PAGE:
Farm Progress

Squalene is commonly used an adjuvant for vaccines or an emollient for cosmetics. The market for squalene is booming, particularly for vaccines, with demand far outstripping supply.

John Hart, Associate Editor

June 17, 2015

5 Min Read
<p>Squalene was one of two new uses for tobacco highlighted at the Ag Biotech Entrepreneurial Showcase May 19 at the North Carolina Biotechnology Center in Research Triangle Park, N.C. Another company showcased its plans to use tobacco as an alternative to corn for ethanol production.</p>

Squalene is a funny sounding compound that most people have never heard of, but it has the potential to be a new market for tobacco. A company called SynShark is taking steps to turn tobacco into the product.

Squalene is commonly used an adjuvant for vaccines or an emollient for cosmetics. The market for squalene is booming, particularly for vaccines, with demand far outstripping supply, according to Jason Ornstein, SynShark’s executive director.

“Our skin makes squalene, but our skin stops making it at such a high rate by the age of 25. Cosmetic companies began to examine squalene and realized it has a very strong capability to stop free radicals both on our skin and inside of our bodies,” Ornstein said at the Ag Biotech Entrepreneurial Showcase May 19 at the North Carolina Biotechnology Center in Research Triangle Park, N.C.

Squalene was one of two new uses for tobacco highlighted at the forum. Another company showcased its plans to use tobacco as an alternative to corn for ethanol production.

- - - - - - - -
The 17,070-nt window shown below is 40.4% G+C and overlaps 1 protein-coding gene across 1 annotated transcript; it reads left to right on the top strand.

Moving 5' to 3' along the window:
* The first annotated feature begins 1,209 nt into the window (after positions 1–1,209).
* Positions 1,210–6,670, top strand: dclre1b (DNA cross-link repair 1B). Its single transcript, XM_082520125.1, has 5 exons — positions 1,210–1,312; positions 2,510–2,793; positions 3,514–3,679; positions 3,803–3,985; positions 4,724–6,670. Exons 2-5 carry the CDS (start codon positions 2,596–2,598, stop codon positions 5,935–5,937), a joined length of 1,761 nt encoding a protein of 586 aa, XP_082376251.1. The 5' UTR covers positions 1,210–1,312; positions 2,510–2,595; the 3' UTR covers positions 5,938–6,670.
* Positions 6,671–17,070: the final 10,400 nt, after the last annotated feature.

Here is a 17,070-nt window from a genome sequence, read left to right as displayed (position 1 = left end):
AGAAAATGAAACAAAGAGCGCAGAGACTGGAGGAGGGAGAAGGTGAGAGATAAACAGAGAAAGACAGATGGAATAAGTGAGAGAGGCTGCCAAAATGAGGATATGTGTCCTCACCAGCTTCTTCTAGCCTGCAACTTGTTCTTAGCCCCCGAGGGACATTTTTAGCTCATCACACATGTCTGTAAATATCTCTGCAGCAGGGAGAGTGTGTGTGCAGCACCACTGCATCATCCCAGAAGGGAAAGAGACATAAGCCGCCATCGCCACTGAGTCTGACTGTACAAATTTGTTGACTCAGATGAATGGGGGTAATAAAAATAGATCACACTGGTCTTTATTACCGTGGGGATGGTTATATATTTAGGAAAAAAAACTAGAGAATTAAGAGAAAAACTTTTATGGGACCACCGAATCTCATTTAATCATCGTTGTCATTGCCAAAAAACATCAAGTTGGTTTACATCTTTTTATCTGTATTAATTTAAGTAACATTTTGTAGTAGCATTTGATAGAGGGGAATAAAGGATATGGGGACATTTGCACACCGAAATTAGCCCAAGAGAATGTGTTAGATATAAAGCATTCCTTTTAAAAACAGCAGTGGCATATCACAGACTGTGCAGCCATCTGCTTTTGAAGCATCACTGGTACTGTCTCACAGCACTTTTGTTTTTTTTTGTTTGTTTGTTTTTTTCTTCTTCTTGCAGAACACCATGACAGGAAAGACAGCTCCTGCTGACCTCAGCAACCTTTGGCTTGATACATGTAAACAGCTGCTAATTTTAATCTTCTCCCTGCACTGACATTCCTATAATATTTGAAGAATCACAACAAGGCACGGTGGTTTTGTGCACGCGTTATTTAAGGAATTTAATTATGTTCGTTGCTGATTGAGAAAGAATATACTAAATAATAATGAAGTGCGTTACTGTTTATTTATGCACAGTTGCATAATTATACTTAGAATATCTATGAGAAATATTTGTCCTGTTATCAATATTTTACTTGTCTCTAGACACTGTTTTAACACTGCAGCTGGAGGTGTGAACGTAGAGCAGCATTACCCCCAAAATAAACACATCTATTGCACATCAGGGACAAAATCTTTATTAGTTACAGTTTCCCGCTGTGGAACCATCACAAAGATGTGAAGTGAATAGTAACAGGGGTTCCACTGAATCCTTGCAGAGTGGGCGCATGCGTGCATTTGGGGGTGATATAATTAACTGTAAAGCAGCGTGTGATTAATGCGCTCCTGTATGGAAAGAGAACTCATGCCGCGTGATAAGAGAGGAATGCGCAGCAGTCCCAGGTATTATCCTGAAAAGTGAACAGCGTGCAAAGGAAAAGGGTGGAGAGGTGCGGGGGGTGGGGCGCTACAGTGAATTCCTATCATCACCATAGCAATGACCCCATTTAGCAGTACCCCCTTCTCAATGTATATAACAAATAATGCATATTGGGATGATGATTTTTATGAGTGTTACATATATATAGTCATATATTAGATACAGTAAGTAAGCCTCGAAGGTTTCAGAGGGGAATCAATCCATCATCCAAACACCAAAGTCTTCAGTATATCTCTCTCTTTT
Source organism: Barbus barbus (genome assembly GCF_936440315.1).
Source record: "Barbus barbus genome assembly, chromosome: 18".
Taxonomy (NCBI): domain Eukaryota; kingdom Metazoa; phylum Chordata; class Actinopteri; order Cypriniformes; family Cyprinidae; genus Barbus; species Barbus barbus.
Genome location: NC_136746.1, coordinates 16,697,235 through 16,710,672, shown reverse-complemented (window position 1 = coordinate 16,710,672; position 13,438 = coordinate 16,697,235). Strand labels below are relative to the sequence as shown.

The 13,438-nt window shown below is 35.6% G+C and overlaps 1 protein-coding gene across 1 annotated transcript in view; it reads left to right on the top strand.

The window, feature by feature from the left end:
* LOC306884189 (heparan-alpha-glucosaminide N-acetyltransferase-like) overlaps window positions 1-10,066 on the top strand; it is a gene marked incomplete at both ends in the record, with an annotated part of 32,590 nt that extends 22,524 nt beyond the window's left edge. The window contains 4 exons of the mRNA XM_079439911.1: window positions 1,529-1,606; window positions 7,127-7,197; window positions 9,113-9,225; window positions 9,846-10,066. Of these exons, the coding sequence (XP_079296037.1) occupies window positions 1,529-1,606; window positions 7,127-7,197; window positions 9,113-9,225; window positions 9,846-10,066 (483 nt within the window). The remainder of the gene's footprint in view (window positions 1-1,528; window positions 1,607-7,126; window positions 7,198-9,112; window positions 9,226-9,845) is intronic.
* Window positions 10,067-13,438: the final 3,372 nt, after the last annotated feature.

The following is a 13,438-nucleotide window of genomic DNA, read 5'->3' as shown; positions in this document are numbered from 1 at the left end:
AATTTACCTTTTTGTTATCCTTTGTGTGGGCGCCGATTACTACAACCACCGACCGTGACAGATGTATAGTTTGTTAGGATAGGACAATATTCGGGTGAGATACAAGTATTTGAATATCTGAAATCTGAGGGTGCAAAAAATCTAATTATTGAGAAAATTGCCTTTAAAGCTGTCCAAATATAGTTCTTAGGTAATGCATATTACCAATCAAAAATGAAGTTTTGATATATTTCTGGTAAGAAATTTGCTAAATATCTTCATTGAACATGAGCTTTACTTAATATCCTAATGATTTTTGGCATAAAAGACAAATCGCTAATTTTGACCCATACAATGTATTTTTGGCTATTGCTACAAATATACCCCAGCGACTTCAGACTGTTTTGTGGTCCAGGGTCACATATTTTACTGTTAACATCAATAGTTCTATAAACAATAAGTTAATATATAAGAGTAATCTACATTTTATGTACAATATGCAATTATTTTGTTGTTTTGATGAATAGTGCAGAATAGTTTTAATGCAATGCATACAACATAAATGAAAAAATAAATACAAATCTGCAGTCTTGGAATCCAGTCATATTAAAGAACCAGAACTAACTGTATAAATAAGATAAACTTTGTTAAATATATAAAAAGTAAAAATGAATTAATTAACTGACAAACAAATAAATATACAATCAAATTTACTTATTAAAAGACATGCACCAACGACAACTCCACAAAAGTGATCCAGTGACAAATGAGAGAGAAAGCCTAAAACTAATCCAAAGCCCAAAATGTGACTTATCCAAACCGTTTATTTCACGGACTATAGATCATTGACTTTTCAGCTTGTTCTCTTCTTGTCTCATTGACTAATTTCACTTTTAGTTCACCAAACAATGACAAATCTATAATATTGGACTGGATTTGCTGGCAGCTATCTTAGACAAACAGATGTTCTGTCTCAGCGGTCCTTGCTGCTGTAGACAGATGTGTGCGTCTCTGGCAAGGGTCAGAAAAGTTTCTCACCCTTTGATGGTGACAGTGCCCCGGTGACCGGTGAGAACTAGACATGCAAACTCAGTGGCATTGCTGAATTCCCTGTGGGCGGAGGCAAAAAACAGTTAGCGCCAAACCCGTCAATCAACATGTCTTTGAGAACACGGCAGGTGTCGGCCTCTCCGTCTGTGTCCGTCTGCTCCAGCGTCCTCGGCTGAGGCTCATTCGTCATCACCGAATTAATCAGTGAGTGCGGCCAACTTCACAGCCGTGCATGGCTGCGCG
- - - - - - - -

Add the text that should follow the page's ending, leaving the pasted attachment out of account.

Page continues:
Right now, squalene is made mostly from shark livers. “Inside the shark liver, a high amount of a long chain of hydrocarbons is produced that allows deep sea sharks to stay deep in the ocean,” Ornstein explained.

It is these hydrocarbons that are used to make squalene. Ornstein said the market is currently valued at $93 million per year and is expected to grow to $300 million in the short term. “We simply can’t get enough squalene to provide market demand,” Ornstein added.

Because of rising demand, by 2019 the supply of sharks used for squalene will have to go from the current 5 million to 30 million. Ornstein said that the 30 million number is untenable and an alternative for shark livers must be found which is where tobacco fits in.

The technology to make squalene from tobacco was developed by Dr. Joshua Yuan at Texas A&M University, who designed a unique plant pathway to convert genetically modified tobacco plants to yield the long hydrocarbon chains needed to make squalene.

J. Patrick Short, a tobacco famer near Greensboro, has contracted with SynShark to produce one acre of tobacco for squalene use this year. Ornstein said the goal is for this pilot plot to lead to rapid acreage expansion for renewable squalene in the years to come.

Ornstein said SynShark plans to contract with other tobacco farmers in the years ahead as demand for tobacco-based squalene grows. He said squalene should make for a very profitable market for tobacco farmers with company data showing tobacco farmers who currently gross $3,300 per acre should be able to gross $14,000 per acre with squalene production.

“This is quite a big opportunity for a tobacco farmer,” Ornstein said.

Tobacco as ethanol

Squalene wasn’t the only new use for tobacco featured at the forum. Peter Majeranowski, president and co-founder of Tyton BioEnergy Systems, explained how his company plans to repurpose tobacco to produce ethanol and other renewable fuels.

Majeranowski said tobacco is a good crop for biofuels because it is a dense plant that grows quickly and doesn’t need a lot of micronutrients that food crops require. “Tobacco grows in soil that is low in organic matter so it is very adaptable to different climates,” he added.